Cervix
Premalignant / preinvasive lesions - H&E
HSIL / CIN II / CIN III


Topic Completed: 29 March 2021

Minor changes: 29 March 2021

Copyright: 2003-2021, PathologyOutlines.com, Inc.

PubMed Search: HSIL[title] cervix

Khaled J. Alkhateeb, M.B.B.S.
Ziyan T. Salih, M.D.
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Cite this page: Alkhateeb KJ, Salih ZT. HSIL / CIN II / CIN III. PathologyOutlines.com website. https://www.pathologyoutlines.com/topic/cervixHSILCINIII.html. Accessed July 31st, 2021.
Definition / general
  • Precancerous squamous proliferative lesion with full thickness nuclear atypia and varying degrees of cytoplasmic maturation
  • Driven by high risk (HR) HPV subtypes
Essential features
  • High risk (HR) HPV driven precancerous lesion (HPV 16 most common)
  • CIN II: superficial cytoplasmic maturation; high rate of regression
  • CIN III: marked full thickness atypia and loss of maturation; carries highest risk of progression to invasive squamous cell carcinoma
  • p16: diffuse and strong nuclear and cytoplasmic reactivity (block type staining); improper use / interpretation may lead to overdiagnosis of HSIL
  • Surgical excision is the treatment of choice, except during pregnancy or CIN II in females < 25 years old
Terminology
  • Two tier grading is preferred: low grade squamous intraepithelial lesion (LSIL) / high grade squamous intraepithelial lesion (HSIL)
  • HSIL may be subdivided into cervical intraepithelial neoplasia II (CIN II) and cervical intraepithelial neoplasia III (CIN III), particularly in young women (significantly higher regression rate in the former)
    • CIN II: cytoplasmic maturation in the upper third of mucosa
    • CIN III: diffuse basal / parabasal type, no maturation difference across all layers
ICD coding
  • ICD-10:
    • N87.9 - dysplasia of cervix, unspecified
    • N87.1 - moderate cervical dysplasia / CIN II
    • D06.9 - carcinoma in situ of cervix / CIN III
Epidemiology
  • Reproductive age women
  • Estimated prevalence: 0.5 - 1% (in high income countries)
  • HSIL typically occurs at an older age compared with LSIL
  • Risk factors: HIV infection, immunosuppression, cigarette smoking
Sites
  • Predominantly at transformation zone
  • Occurs in squamocolumnar junctional cells or even in columnar epithelium (Int J Cancer 2015;137:2520)
Pathophysiology
  • High risk HPV driven clonal proliferation of epithelial cells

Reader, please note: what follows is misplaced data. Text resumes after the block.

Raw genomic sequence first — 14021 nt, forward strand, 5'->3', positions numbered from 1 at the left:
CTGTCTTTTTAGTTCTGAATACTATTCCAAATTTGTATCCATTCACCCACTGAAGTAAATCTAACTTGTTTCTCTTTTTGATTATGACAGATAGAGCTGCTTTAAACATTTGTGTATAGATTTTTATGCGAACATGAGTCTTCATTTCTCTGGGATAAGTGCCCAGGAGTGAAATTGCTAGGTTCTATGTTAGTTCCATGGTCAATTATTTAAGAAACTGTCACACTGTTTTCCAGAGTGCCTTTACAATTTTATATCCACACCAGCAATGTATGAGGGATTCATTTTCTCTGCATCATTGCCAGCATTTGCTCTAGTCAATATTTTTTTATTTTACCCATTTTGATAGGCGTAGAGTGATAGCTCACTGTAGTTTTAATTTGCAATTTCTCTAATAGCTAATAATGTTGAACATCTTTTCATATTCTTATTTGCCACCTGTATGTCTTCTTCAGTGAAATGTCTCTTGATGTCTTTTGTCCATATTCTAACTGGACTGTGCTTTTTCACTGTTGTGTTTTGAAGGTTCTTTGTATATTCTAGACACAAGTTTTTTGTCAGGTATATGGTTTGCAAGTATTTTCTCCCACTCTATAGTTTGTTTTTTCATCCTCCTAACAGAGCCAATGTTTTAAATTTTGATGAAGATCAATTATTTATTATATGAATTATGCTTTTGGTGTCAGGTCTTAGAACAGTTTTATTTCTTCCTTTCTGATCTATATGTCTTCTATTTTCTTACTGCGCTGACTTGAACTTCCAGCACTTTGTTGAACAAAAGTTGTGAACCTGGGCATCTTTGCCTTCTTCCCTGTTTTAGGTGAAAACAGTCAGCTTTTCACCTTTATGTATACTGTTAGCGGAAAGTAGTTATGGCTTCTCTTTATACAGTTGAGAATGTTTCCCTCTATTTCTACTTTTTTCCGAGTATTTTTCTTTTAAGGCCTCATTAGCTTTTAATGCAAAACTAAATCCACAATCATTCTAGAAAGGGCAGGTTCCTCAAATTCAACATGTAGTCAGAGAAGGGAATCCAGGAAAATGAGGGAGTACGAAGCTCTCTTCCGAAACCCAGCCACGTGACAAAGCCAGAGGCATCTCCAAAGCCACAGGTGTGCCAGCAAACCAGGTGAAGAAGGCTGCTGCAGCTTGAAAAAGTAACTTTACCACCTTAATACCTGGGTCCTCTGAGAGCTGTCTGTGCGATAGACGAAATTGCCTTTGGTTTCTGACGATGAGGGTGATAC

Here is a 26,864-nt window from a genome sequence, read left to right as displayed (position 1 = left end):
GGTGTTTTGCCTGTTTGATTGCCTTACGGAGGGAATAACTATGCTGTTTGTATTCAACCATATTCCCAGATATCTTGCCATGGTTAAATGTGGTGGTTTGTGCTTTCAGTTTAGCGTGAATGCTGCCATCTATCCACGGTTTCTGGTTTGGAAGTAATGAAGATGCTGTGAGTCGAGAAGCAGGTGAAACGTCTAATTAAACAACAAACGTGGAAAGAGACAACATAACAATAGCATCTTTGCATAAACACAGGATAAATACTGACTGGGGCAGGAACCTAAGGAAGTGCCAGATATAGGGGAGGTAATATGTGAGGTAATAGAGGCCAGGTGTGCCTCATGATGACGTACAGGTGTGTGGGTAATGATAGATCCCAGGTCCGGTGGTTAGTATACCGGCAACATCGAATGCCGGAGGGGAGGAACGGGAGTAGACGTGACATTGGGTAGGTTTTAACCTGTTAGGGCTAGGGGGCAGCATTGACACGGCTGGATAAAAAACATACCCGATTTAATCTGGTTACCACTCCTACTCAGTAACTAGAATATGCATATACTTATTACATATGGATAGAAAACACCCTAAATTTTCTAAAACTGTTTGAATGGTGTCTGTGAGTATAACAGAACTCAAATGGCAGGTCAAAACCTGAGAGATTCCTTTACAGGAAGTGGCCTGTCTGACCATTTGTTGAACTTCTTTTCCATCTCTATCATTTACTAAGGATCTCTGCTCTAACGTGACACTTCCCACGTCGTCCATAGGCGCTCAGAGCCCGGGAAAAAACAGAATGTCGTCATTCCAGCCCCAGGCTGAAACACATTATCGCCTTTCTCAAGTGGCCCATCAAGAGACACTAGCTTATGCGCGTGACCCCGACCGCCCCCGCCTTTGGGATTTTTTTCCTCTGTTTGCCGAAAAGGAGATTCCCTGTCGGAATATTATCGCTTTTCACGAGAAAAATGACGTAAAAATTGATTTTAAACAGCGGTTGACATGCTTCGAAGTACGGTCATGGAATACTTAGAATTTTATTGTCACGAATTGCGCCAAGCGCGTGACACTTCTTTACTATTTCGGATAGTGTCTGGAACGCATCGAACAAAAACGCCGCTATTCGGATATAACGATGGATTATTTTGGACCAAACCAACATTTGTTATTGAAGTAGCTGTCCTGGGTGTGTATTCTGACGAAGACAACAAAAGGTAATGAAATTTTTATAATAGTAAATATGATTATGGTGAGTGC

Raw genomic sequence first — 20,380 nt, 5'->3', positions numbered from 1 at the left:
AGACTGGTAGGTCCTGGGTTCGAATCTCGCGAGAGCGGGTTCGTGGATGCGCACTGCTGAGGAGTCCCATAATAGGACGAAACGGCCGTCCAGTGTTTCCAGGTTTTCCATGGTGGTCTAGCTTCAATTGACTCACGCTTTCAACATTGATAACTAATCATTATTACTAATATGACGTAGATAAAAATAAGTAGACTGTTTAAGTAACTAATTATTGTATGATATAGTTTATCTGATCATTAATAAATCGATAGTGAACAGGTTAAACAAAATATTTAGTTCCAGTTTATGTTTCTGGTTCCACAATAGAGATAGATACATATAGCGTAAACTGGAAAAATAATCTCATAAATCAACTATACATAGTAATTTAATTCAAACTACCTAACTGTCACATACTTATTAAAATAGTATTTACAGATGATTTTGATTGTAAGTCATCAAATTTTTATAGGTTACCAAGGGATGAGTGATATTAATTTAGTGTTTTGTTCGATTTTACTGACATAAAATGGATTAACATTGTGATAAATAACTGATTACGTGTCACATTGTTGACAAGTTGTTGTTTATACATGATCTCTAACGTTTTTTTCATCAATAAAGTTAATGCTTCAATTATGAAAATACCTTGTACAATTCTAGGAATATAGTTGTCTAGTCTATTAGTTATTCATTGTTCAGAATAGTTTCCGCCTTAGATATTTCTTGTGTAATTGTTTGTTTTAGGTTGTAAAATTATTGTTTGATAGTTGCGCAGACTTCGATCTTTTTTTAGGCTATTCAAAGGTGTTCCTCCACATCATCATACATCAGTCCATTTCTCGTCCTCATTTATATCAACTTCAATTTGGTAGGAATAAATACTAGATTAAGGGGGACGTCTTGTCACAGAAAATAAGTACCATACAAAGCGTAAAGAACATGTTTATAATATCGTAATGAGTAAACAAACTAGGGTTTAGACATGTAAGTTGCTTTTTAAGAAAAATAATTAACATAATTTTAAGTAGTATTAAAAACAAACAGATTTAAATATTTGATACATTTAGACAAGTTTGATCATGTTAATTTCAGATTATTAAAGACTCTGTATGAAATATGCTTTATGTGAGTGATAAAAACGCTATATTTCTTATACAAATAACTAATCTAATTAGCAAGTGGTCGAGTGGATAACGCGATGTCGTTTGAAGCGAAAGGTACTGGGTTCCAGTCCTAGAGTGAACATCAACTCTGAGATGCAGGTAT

• Viral E6 protein binds to p53 tumor suppressor protein, inducing its degradation
  • Viral E7 protein inactivates retinoblastoma protein (Rb), leading to cell cycle progression
  • Viral E7 protein function ultimately triggers upregulation of CDKN2A tumor suppressor gene, causing marked accumulation and overexpression of p16 (Am J Pathol 1998;153:1741)
  • Extracellular E7 affects endothelial cells by increasing production of IL6 and IL8, promoting progression to invasive carcinoma (J Natl Cancer Inst 2001;93:1843)
Etiology
Clinical features
  • Asymptomatic disease of women of reproductive age
  • Colposcopy - leukoplakia, acetowhite epithelium, mosaics, vascular changes
Prognostic factors
  • CIN II shows high spontaneous regression rate (42% and 50% at 12 and 24 months, respectively), particularly in young women (< 30 years) (BMJ 2018;360:k499)
  • CIN II progression risk to CIN III or worse increases with time (from 5% at 3 months to 24% at 36 months) (BMJ 2018;360:k499)
  • CIN III confers highest risk for progression to invasive squamous cell carcinoma (up to 31% if untreated) and lowest rate of spontaneous regression (Int J Gynecol Pathol 1993;12:186, J Clin Pathol 2011;64:303)
  • Risk of HSIL after 2 consecutive high risk HPV+ tests = 17% (BMJ 2009;339:b2569)
    • Increases to 41% with 2 previous HPV 16+ tests
Case reports
Treatment
Clinical images

Images hosted on other servers:

Low grade disease with unsatisfactory colposcopy

Acetowhite epithelium

High grade disease and unsatisfactory colposcopy

Before acetic acid

Dense acetowhite epithelium after acetic acid

Before acetic acid


Acetowhite epithelium

Gross description
  • Predominantly flat lesions
  • Hard to identify without acetic acid application
Microscopic (histologic) description
  • Conventional / classic pattern: full thickness nuclear abnormalities (hyperchromasia, coarse chromatin, irregular nuclear contours and inconspicuous nuclei), high N/C ratio in at least lower two thirds of epithelium
    • CIN II: cytoplasmic maturation in the upper third of mucosa
    • CIN III: full thickness basal / parabasal type, no maturation difference across layers
  • Increased mitotic activity with atypical mitoses
  • Other patterns:
  • May present as small metaplastic type cells mimicking immature metaplastic epithelium (Int J Gynecol Pathol 2007;26:180, Am J Surg Pathol 2014;38:470)
Microscopic (histologic) images

Contributed by Khaled J. Alkhateeb, M.B.B.S.
Squamocolumnar junction HSIL

Squamocolumnar junction HSIL

Cytoplasmic maturation

Cytoplasmic maturation

CIN III involving endocervical glands

CIN III involving endocervical glands

Full thickness atypia

Full thickness atypia

HSIL involving endocervical glands

HSIL involving endocervical glands

HSIL with superficial keratinization

HSIL with superficial keratinization